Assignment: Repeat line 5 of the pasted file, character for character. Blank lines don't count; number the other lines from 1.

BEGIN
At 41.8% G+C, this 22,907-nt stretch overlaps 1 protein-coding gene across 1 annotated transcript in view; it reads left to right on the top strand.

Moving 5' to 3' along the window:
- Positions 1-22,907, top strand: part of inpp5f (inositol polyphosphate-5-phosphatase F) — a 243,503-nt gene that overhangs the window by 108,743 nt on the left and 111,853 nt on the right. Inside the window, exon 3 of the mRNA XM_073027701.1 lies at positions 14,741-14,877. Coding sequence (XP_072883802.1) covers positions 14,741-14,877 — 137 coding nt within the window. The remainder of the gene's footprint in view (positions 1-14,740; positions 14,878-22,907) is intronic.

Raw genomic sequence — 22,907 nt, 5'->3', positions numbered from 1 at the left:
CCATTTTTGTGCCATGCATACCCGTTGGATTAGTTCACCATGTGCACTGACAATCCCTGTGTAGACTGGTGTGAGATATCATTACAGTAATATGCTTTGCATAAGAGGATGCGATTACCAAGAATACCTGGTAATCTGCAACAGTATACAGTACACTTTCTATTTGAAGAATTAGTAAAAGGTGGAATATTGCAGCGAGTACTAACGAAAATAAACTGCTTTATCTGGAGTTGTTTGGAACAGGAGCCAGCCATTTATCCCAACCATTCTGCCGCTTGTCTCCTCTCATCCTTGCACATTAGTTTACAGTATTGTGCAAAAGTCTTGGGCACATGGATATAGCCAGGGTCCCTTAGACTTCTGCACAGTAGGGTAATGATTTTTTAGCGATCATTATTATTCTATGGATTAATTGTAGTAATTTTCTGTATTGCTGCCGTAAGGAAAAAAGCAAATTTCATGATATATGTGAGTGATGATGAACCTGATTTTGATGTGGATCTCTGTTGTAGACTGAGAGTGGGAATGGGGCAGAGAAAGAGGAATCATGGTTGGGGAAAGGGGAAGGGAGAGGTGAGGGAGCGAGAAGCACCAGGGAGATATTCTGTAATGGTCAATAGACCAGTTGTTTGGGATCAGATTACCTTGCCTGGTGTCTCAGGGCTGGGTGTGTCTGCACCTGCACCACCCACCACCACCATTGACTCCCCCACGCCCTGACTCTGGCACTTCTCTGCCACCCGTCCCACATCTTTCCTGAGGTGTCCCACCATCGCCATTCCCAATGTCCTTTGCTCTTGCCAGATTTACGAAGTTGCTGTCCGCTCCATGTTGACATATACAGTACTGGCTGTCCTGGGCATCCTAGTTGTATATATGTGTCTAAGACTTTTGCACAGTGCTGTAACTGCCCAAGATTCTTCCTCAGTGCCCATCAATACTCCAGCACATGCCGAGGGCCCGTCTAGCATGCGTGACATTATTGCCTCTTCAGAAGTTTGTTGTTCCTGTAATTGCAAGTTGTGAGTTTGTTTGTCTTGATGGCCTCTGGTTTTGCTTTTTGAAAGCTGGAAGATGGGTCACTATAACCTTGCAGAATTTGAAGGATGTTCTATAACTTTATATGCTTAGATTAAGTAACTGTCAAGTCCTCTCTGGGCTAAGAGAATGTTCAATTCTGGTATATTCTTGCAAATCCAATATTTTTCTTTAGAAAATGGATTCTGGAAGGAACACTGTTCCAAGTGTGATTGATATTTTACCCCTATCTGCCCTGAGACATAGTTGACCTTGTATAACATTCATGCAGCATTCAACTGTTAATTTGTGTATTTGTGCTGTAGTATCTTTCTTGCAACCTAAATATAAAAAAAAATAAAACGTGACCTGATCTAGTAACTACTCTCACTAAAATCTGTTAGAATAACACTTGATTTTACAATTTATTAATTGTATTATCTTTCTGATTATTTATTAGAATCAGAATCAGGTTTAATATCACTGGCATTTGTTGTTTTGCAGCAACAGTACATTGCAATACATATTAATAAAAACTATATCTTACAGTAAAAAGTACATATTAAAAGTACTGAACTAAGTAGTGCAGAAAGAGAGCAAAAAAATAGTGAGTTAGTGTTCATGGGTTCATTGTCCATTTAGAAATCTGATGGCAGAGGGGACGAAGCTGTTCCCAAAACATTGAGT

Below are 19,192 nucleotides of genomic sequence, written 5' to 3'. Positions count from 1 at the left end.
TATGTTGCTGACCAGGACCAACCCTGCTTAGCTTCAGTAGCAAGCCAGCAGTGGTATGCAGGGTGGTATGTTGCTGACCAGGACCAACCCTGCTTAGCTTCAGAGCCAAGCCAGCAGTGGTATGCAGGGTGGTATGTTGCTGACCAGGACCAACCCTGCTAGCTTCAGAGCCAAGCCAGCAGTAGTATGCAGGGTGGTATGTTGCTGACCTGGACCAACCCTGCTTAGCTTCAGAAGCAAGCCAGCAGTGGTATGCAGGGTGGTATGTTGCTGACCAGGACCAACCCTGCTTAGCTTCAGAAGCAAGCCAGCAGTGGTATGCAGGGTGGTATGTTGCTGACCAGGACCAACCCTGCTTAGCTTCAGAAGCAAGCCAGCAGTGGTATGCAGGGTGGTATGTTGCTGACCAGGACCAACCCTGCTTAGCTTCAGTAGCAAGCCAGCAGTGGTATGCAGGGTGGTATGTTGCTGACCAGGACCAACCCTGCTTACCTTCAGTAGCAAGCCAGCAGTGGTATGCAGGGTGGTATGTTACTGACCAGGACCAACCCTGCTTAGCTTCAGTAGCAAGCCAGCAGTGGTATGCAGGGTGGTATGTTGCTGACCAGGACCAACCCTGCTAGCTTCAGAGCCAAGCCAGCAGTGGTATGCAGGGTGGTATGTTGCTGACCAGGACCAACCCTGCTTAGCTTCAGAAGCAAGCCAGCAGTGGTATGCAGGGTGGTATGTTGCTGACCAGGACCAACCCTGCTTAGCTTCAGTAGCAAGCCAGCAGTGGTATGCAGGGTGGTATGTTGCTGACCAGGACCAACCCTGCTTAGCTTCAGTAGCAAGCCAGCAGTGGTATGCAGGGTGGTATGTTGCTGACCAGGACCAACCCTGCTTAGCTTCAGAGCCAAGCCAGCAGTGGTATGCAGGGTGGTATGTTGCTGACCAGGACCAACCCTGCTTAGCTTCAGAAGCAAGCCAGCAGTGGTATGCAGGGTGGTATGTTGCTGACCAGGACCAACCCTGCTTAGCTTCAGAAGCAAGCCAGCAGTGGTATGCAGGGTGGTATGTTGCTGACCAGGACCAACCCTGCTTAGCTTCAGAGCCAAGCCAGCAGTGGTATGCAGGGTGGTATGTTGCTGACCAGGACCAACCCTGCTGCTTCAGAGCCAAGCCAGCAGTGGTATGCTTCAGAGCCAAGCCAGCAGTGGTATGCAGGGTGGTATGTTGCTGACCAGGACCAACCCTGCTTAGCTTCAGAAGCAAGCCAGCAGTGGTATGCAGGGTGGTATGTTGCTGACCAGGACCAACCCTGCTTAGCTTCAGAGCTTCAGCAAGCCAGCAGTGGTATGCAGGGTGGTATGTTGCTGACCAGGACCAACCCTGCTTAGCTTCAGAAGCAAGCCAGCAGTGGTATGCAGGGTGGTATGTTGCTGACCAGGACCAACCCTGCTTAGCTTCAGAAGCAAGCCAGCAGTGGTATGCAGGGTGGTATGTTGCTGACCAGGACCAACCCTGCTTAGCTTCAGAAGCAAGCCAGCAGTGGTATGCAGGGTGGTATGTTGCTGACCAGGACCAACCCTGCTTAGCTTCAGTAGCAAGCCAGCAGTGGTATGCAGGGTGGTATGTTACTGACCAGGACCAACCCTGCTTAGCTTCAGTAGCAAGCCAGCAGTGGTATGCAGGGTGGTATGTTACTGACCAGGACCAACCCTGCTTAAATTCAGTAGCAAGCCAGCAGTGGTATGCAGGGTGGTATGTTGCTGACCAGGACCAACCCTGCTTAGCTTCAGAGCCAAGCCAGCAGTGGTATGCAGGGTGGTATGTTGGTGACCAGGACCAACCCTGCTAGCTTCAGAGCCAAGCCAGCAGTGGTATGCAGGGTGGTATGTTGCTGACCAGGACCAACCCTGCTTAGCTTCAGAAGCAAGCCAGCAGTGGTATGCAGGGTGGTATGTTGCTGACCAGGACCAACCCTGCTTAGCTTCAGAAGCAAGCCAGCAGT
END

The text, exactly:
CCATTTTTGTGCCATGCATACCCGTTGGATTAGTTCACCATGTGCACTGACAATCCCTGTGTAGACTGGTGTGAGATATCATTACAGTAATATGCTTTGCATAAGAGGATGCGATTACCAAGAATACCTGGTAATCTGCAACAGTATACAGTACACTTTCTATTTGAAGAATTAGTAAAAGGTGGAATATTGCAGCGAGTACTAACGAAAATAAACTGCTTTATCTGGAGTTGTTTGGAACAGGAGCCAGCCATTTATCCCAACCATTCTGCCGCTTGTCTCCTCTCATCCTTGCACATTAGTTTACAGTATTGTGCAAAAGTCTTGGGCACATGGATATAGCCAGGGTCCCTTAGACTTCTGCACAGTAGGGTAATGATTTTTTAGCGATCATTATTATTCTATGGATTAATTGTAGTAATTTTCTGTATTGCTGCCGTAAGGAAAAAAGCAAATTTCATGATATATGTGAGTGATGATGAACCTGATTTTGATGTGGATCTCTGTTGTAGACTGAGAGTGGGAATGGGGCAGAGAAAGAGGAATCATGGTTGGGGAAAGGGGAAGGGAGAGGTGAGGGAGCGAGAAGCACCAGGGAGATATTCTGTAATGGTCAATAGACCAGTTGTTTGGGATCAGATTACCTTGCCTGGTGTCTCAGGGCTGGGTGTGTCTGCACCTGCACCACCCACCACCACCATTGACTCCCCCACGCCCTGACTCTGGCACTTCTCTGCCACCCGTCCCACATCTTTCCTGAGGTGTCCCACCATCGCCATTCCCAATGTCCTTTGCTCTTGCCAGATTTACGAAGTTGCTGTCCGCTCCATGTTGACATATACAGTACTGGCTGTCCTGGGCATCCTAGTTGTATATATGTGTCTAAGACTTTTGCACAGTGCTGTAACTGCCCAAGATTCTTCCTCAGTGCCCATCAATACTCCAGCACATGCCGAGGGCCCGTCTAGCATGCGTGACATTATTGCCTCTTCAGAAGTTTGTTGTTCCTGTAATTGCAAGTTGTGAGTTTGTTTGTCTTGATGGCCTCTGGTTTTGCTTTTTGAAAGCTGGAAGATGGGTCACTATAACCTTGCAGAATTTGAAGGATGTTCTATAACTTTATATGCTTAGATTAAGTAACTGTCAAGTCCTCTCTGGGCTAAGAGAATGTTCAATTCTGGTATATTCTTGCAAATCCAATATTTTTCTTTAGAAAATGGATTCTGGAAGGAACACTGTTCCAAGTGTGATTGATATTTTACCCCTATCTGCCCTGAGACATAGTTGACCTTGTATAACATTCATGCAGCATTCAACTGTTAATTTGTGTATTTGTGCTGTAGTATCTTTCTTGCAACCTAAATATAAAAAAAAATAAAACGTGACCTGATCTAGTAACTACTCTCACTAAAATCTGTTAGAATAACACTTGATTTTACAATTTATTAATTGTATTATCTTTCTGATTATTTATTAGAATCAGAATCAGGTTTAATATCACTGGCATTTGTTGTTTTGCAGCAACAGTACATTGCAATACATATTAATAAAAACTATATCTTACAGTAAAAAGTACATATTAAAAGTACTGAACTAAGTAGTGCAGAAAGAGAGCAAAAAAATAGTGAGTTAGTGTTCATGGGTTCATTGTCCATTTAGAAATCTGATGGCAGAGGGGACGAAGCTGTTCCCAAAACATTGAGT